In his NBA Finals media address, commissioner Adam Silver said the Donald Sterling saga is effectively "over" and vowed there is "absolutely no possibility" that the lifetime ban and $2.5 million fine levied against him would be rescinded or changed.
There was one inconvenient problem remaining: a $1 billion lawsuit by Sterling against the NBA and Silver. On Monday, barely 24 hours after Silver's comments, Sterling's lawyer said the lawsuit is back on.
"The deal is off," attorney Max Blecher told ESPN.com.
There are so many questions here it would take a cross examination to cover them all.
What deal? The deal struck by Sterling's wife, Shelly, to sell the team to Steve Ballmer for $2 billion? Surely, it's not that one, because that arrangement already is before the NBA's ownership committee in charge of such things and will go to a vote by the full Board of Governors in July, or perhaps earlier, Silver said Sunday.
Shelly Sterling had authority to sell the team once Donald Sterling -- by the guidelines governing the family trust -- was found incapacitated, according to a league executive familiar with the situation. Donald Sterling cannot call off a deal he has no authority to influence.
If Donald Sterling's lawyer was under the impression that his lifetime ban or $2.5 million fine were up for negotiation, that isn't right, either. Those were disciplinary actions taken by the commissioner, who under the NBA's Constitution and By-Laws was the only person with authority to take them. They are demonstrably separate from the actions by the league's Board of Governors to attempt to force the sale of the team.
"There was never a discussion involving the NBA in which we would modify Mr. Sterling's penalty in any way whatsoever," league spokesman Mike Bass said. "Any suggestion otherwise is complete fabrication."
Which brings us to the next point: The sale of the team, by virtue of Shelly Sterling's agreement with Ballmer, was not forced in a legal sense once the league agreed to suspend its forced-sale proceedings. It was a negotiated deal between Shelly Sterling and Ballmer.
If Donald Sterling's lawyer is referring to the deal to drop his lawsuit against the NBA and Silver, what does that even mean? Does he know whom he is suing? On Sunday, Silver was all too eager to offer his point of view on this matter, since Shelly Sterling -- as part of the deal to sell the team to Ballmer -- agreed to indemnify the league against a lawsuit by her husband.
"So in essence, Donald is suing himself and he knows that," Silver said. "While I understand he is frustrated, I think it's over. I think it's just a matter of time now."
So after these weeks of absurdity -- the most embarrassing episode for the NBA since the Tim Donaghy officiating scandal -- it has finally all come full circle. I can't believe it's taken me this long to figure this out; I have been too engrossed in hydration.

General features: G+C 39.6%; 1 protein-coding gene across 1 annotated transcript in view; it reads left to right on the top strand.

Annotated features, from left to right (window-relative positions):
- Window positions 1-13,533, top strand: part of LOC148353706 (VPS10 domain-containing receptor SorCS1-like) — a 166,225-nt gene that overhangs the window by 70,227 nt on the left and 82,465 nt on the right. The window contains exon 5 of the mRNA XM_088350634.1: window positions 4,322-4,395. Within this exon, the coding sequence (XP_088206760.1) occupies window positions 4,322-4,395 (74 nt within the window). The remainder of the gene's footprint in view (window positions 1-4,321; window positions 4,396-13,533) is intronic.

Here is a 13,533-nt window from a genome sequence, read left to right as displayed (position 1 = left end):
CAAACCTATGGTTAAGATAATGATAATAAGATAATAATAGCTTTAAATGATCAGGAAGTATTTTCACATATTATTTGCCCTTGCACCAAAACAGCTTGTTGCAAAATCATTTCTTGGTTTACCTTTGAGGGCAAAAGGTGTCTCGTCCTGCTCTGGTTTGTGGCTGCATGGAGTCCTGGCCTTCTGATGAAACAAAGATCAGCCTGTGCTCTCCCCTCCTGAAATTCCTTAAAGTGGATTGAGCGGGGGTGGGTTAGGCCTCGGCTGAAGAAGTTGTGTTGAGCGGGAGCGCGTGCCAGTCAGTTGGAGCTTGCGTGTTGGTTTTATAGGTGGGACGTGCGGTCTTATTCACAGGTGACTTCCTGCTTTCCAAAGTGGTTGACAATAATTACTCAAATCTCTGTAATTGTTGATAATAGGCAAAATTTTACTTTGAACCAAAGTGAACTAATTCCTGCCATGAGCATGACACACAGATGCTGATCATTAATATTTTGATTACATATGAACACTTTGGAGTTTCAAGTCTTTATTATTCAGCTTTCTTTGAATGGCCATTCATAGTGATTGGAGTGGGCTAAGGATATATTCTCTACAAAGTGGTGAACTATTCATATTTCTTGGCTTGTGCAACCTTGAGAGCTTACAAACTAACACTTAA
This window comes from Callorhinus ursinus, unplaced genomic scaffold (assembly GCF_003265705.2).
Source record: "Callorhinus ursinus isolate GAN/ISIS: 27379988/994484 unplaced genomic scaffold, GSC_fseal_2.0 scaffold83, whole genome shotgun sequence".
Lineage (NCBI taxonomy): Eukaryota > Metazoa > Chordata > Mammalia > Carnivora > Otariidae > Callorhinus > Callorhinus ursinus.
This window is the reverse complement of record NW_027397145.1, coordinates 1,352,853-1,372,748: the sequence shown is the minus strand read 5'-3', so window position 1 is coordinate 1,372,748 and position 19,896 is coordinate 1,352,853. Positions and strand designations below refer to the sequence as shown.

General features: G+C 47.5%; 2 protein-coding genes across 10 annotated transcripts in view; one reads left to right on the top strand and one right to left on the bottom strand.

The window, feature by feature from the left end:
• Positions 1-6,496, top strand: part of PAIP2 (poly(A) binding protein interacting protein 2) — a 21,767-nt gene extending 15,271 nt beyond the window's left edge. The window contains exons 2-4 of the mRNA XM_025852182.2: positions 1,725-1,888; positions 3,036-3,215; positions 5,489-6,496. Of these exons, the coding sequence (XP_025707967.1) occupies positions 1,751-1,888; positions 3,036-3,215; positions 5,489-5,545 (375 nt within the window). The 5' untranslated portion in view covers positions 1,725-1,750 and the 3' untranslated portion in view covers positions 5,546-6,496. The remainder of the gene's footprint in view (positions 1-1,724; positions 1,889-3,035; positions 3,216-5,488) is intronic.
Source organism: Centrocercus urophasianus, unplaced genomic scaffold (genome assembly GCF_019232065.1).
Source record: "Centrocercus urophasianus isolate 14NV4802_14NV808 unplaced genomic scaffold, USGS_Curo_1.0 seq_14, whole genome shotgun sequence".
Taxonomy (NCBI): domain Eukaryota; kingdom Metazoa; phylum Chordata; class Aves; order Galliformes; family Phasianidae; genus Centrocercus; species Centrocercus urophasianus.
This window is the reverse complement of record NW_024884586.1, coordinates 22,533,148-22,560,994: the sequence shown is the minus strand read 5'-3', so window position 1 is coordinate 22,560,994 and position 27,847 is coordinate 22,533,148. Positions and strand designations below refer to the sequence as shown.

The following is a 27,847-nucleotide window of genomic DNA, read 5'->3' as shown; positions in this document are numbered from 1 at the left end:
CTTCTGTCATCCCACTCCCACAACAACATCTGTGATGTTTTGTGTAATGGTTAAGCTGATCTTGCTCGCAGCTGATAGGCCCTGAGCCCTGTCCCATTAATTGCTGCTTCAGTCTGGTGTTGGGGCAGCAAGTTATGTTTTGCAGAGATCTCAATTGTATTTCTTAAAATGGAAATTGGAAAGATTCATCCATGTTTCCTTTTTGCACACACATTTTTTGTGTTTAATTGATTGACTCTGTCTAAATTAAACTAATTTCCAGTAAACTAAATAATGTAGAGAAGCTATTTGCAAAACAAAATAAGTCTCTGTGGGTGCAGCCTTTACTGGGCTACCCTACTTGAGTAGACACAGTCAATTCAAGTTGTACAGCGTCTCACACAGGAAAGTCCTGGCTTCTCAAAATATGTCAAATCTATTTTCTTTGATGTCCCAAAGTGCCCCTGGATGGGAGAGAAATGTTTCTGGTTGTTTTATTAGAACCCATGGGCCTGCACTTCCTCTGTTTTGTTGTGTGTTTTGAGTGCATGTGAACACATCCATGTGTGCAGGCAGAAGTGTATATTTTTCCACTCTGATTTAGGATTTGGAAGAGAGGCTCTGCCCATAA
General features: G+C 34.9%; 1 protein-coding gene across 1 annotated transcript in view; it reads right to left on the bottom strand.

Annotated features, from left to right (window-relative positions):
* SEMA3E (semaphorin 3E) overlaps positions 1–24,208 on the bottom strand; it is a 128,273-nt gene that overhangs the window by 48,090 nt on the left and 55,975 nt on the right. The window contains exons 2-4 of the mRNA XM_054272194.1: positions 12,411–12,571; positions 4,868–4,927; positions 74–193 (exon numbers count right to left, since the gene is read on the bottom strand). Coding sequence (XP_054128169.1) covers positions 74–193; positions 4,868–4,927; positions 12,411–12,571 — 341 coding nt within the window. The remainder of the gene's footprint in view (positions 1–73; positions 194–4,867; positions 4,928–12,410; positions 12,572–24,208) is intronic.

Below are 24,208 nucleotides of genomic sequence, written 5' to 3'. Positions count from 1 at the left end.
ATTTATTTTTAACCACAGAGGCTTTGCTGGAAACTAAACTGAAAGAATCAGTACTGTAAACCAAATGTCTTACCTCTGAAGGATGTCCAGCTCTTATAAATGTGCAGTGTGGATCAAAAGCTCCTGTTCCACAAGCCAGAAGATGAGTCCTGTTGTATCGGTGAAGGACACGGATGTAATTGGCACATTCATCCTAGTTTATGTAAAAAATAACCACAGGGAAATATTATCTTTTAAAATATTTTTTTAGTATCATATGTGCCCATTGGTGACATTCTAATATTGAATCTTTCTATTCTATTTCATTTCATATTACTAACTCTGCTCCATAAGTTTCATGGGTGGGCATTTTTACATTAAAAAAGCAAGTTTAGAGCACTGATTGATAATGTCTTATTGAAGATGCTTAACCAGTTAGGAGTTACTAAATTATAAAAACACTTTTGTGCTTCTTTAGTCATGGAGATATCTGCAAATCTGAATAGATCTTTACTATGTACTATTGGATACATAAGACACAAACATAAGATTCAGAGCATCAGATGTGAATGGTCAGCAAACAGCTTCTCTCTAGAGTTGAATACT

Let's go back to the implausibly above market-value price for the Clippers, nearly four times the going rate. Silver tried to downplay that in his remarks before Game 2 of the Finals on Sunday night, but I think I've figured out the shell game.
"The market is what it is, so I don't think it's overinflated in any way," Silver said. "And there were several other bidders, in addition to Steve Ballmer, as you know, for the Clippers. And many came fairly close to the price he ultimately paid. So I have confidence that's what the market is."
Yep, that's what the market is: $1 billion for the Clippers and $1 billion of insurance against a lawsuit from Donald Sterling.
Follow me: Donald Sterling is suing the NBA for $1 billion. Shelly Sterling is selling the Clippers to Ballmer for $2 billion. She has agreed, as part of the deal, to accept liability from any lawsuit filed by her husband. If Sterling were to win a lawsuit, say, for $1 billion, where would the money come from?
As noted litigator Vincent LaGuardia Gambini once said, don't be shy; just shout it out when you know the answer.
Correct: From Shelly Sterling, who has agreed to indemnify the NBA against the lawsuit.
So really, this deal that is off and lawsuit that is supposedly going forward against the NBA is a Ponzi scheme whose beneficiary and victim will, in the end, be one in the same.
Note that this is simply an opinion/epiphany on my part. But as the great legal scholar Mona Lisa Vito once said, I think it holds water.
If Donald Sterling does, in fact, agree to change his mind again and drop his lawsuit, would the negotiated price for the Clippers come down to a more reasonable facsimile of market price? If I'm right, one would assume that would be the case.
For now, this concludes our latest Donald Sterling legal update. Please enjoy our regularly scheduled programming.